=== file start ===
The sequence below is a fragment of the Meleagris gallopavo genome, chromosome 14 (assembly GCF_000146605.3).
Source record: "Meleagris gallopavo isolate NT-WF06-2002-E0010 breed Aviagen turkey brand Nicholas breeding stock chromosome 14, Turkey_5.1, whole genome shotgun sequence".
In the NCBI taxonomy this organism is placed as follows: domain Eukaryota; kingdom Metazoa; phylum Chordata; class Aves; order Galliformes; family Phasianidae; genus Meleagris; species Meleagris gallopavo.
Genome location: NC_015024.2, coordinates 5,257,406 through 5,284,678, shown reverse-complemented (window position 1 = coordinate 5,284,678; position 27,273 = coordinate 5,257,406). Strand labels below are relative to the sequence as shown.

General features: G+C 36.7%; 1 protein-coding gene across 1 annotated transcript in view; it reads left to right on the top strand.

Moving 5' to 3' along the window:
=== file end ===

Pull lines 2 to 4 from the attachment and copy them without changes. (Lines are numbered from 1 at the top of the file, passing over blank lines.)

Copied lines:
Source record: "Meleagris gallopavo isolate NT-WF06-2002-E0010 breed Aviagen turkey brand Nicholas breeding stock chromosome 14, Turkey_5.1, whole genome shotgun sequence".
In the NCBI taxonomy this organism is placed as follows: domain Eukaryota; kingdom Metazoa; phylum Chordata; class Aves; order Galliformes; family Phasianidae; genus Meleagris; species Meleagris gallopavo.
Genome location: NC_015024.2, coordinates 5,257,406 through 5,284,678, shown reverse-complemented (window position 1 = coordinate 5,284,678; position 27,273 = coordinate 5,257,406). Strand labels below are relative to the sequence as shown.